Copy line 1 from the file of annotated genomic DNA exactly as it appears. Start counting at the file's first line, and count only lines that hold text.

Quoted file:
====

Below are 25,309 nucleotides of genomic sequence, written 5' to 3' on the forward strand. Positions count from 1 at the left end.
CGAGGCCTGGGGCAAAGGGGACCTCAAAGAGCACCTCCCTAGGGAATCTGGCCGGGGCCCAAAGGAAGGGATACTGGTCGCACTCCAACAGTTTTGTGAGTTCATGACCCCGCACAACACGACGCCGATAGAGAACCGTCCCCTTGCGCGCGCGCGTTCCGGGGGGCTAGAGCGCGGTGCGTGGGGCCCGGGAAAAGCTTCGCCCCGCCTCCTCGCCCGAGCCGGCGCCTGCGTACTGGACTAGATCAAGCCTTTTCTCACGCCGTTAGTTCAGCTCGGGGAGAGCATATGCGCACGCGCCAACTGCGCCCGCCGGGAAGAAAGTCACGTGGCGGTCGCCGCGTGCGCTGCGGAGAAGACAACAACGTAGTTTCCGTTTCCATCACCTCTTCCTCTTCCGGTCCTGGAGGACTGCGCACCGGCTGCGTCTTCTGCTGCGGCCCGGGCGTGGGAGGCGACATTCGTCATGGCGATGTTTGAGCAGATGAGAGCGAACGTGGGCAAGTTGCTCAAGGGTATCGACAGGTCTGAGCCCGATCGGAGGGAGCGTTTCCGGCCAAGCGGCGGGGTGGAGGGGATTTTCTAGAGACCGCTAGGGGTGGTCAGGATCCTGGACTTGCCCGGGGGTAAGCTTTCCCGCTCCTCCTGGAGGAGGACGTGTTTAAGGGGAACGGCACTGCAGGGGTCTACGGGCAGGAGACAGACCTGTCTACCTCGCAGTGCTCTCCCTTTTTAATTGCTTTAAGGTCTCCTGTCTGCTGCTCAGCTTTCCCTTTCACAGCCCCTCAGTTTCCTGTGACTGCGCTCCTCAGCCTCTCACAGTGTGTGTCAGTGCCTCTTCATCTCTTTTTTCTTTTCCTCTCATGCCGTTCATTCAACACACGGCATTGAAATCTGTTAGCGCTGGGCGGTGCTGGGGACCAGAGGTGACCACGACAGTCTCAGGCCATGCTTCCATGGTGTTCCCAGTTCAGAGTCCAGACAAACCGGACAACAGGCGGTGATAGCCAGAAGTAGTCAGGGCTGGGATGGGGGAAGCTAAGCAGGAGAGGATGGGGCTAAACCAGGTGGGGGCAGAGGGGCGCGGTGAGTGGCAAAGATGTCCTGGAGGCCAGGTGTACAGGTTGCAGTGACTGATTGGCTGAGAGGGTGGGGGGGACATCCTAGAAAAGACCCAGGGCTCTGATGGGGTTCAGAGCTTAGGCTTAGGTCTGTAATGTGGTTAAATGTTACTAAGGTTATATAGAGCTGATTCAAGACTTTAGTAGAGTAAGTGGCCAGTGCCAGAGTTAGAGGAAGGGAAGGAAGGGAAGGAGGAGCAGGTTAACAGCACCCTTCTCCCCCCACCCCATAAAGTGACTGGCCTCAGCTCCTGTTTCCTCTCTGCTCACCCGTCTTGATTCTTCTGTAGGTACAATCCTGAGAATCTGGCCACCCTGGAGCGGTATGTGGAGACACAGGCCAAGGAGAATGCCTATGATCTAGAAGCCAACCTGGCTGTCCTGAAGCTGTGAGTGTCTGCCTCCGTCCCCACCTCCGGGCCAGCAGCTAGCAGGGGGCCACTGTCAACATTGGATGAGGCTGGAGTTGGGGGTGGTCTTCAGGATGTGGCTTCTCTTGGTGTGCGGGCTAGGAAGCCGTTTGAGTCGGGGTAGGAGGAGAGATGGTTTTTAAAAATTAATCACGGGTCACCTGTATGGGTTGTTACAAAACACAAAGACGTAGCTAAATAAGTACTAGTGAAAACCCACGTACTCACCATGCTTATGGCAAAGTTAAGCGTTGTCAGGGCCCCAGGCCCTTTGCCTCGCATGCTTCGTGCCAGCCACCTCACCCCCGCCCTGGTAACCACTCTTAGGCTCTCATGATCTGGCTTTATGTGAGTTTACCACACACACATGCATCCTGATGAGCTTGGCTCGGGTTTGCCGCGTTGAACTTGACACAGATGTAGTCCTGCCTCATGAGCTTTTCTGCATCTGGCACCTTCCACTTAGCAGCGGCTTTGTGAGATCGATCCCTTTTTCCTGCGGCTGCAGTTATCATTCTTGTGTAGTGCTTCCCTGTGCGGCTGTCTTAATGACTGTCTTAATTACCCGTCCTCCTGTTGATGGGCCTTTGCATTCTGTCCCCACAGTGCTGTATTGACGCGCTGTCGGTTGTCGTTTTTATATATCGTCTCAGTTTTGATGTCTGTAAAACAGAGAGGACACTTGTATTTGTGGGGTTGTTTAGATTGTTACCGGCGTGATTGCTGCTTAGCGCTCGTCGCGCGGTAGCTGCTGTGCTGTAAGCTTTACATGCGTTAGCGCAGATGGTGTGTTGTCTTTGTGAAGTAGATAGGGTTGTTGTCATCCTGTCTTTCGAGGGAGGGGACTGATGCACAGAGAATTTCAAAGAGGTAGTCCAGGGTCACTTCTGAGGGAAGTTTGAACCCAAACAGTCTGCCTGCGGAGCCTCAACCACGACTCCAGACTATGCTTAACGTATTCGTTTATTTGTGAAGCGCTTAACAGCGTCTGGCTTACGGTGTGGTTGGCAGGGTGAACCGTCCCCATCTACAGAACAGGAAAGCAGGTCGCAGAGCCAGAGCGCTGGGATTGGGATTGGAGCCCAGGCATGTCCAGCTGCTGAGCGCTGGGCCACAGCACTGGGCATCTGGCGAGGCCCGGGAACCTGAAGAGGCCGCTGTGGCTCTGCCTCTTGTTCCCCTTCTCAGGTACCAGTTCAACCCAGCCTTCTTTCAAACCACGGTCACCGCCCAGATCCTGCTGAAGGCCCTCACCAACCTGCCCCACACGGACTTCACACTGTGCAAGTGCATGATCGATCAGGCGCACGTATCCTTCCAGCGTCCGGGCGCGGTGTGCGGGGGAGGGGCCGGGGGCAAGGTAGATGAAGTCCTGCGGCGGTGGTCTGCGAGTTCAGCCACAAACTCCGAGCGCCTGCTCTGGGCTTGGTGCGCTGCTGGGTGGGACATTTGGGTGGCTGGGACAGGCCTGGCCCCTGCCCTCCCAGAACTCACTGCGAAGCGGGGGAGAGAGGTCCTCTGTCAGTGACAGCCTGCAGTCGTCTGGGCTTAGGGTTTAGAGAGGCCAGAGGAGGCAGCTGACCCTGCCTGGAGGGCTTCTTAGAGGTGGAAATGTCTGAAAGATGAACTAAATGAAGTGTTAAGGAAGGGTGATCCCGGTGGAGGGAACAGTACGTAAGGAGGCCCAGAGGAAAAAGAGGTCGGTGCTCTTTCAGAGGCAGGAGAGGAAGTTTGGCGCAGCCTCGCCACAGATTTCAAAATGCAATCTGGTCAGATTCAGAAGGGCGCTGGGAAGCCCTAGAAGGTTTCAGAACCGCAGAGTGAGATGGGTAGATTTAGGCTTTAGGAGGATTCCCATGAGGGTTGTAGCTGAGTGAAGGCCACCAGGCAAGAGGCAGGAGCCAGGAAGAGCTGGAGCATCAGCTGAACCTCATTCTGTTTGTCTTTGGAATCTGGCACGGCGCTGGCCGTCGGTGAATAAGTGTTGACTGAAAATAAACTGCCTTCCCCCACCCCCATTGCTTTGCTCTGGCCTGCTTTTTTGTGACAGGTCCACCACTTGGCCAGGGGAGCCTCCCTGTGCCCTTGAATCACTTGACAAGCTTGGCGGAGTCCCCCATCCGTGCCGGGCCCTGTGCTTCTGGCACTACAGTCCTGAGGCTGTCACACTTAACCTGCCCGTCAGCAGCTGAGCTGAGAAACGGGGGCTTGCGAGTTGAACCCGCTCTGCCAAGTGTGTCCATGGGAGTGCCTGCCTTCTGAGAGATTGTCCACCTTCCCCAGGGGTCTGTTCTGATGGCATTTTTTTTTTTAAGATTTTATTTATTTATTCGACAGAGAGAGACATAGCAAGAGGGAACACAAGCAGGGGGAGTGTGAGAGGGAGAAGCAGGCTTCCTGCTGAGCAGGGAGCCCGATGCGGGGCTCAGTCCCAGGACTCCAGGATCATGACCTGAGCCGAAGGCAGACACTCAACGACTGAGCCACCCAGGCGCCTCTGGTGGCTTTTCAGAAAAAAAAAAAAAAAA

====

Below are 25,309 nucleotides of genomic sequence, written 5' to 3' on the forward strand. Positions count from 1 at the left end.